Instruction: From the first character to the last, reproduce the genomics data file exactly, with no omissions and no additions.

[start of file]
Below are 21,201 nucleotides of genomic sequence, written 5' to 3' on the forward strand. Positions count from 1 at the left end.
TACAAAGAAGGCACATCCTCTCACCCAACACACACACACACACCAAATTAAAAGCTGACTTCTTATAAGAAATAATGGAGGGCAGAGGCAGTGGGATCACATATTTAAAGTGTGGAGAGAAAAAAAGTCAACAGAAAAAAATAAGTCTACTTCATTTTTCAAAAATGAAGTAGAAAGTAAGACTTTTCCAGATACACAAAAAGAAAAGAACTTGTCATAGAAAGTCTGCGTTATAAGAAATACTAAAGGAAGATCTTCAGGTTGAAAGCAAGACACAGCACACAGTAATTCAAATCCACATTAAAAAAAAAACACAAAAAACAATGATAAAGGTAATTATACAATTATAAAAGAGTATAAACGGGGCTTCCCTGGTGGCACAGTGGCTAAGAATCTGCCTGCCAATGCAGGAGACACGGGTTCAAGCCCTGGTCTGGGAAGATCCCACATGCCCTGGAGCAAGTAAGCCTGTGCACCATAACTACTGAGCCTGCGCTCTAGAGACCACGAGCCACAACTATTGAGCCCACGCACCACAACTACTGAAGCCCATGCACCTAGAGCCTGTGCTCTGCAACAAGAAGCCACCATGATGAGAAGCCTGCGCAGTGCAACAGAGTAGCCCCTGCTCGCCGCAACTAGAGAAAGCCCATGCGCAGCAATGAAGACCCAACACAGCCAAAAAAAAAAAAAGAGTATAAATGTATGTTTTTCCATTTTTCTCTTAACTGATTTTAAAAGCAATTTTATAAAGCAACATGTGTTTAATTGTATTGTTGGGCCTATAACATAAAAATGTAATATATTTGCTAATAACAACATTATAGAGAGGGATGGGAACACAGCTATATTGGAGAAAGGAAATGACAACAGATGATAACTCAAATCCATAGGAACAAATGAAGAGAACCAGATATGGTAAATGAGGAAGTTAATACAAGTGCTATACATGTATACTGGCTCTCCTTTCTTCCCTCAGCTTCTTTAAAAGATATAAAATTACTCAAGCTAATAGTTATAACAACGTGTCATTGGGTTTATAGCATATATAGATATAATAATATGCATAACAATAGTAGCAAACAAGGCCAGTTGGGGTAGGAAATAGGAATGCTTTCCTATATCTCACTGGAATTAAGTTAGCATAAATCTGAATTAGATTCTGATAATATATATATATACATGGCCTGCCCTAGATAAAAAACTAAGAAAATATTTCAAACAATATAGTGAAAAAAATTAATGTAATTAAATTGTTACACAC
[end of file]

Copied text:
Below are 21,201 nucleotides of genomic sequence, written 5' to 3' on the forward strand. Positions count from 1 at the left end.
TACAAAGAAGGCACATCCTCTCACCCAACACACACACACACACCAAATTAAAAGCTGACTTCTTATAAGAAATAATGGAGGGCAGAGGCAGTGGGATCACATATTTAAAGTGTGGAGAGAAAAAAAGTCAACAGAAAAAAATAAGTCTACTTCATTTTTCAAAAATGAAGTAGAAAGTAAGACTTTTCCAGATACACAAAAAGAAAAGAACTTGTCATAGAAAGTCTGCGTTATAAGAAATACTAAAGGAAGATCTTCAGGTTGAAAGCAAGACACAGCACACAGTAATTCAAATCCACATTAAAAAAAAAACACAAAAAACAATGATAAAGGTAATTATACAATTATAAAAGAGTATAAACGGGGCTTCCCTGGTGGCACAGTGGCTAAGAATCTGCCTGCCAATGCAGGAGACACGGGTTCAAGCCCTGGTCTGGGAAGATCCCACATGCCCTGGAGCAAGTAAGCCTGTGCACCATAACTACTGAGCCTGCGCTCTAGAGACCACGAGCCACAACTATTGAGCCCACGCACCACAACTACTGAAGCCCATGCACCTAGAGCCTGTGCTCTGCAACAAGAAGCCACCATGATGAGAAGCCTGCGCAGTGCAACAGAGTAGCCCCTGCTCGCCGCAACTAGAGAAAGCCCATGCGCAGCAATGAAGACCCAACACAGCCAAAAAAAAAAAAAGAGTATAAATGTATGTTTTTCCATTTTTCTCTTAACTGATTTTAAAAGCAATTTTATAAAGCAACATGTGTTTAATTGTATTGTTGGGCCTATAACATAAAAATGTAATATATTTGCTAATAACAACATTATAGAGAGGGATGGGAACACAGCTATATTGGAGAAAGGAAATGACAACAGATGATAACTCAAATCCATAGGAACAAATGAAGAGAACCAGATATGGTAAATGAGGAAGTTAATACAAGTGCTATACATGTATACTGGCTCTCCTTTCTTCCCTCAGCTTCTTTAAAAGATATAAAATTACTCAAGCTAATAGTTATAACAACGTGTCATTGGGTTTATAGCATATATAGATATAATAATATGCATAACAATAGTAGCAAACAAGGCCAGTTGGGGTAGGAAATAGGAATGCTTTCCTATATCTCACTGGAATTAAGTTAGCATAAATCTGAATTAGATTCTGATAATATATATATATACATGGCCTGCCCTAGATAAAAAACTAAGAAAATATTTCAAACAATATAGTGAAAAAAATTAATGTAATTAAATTGTTACACAC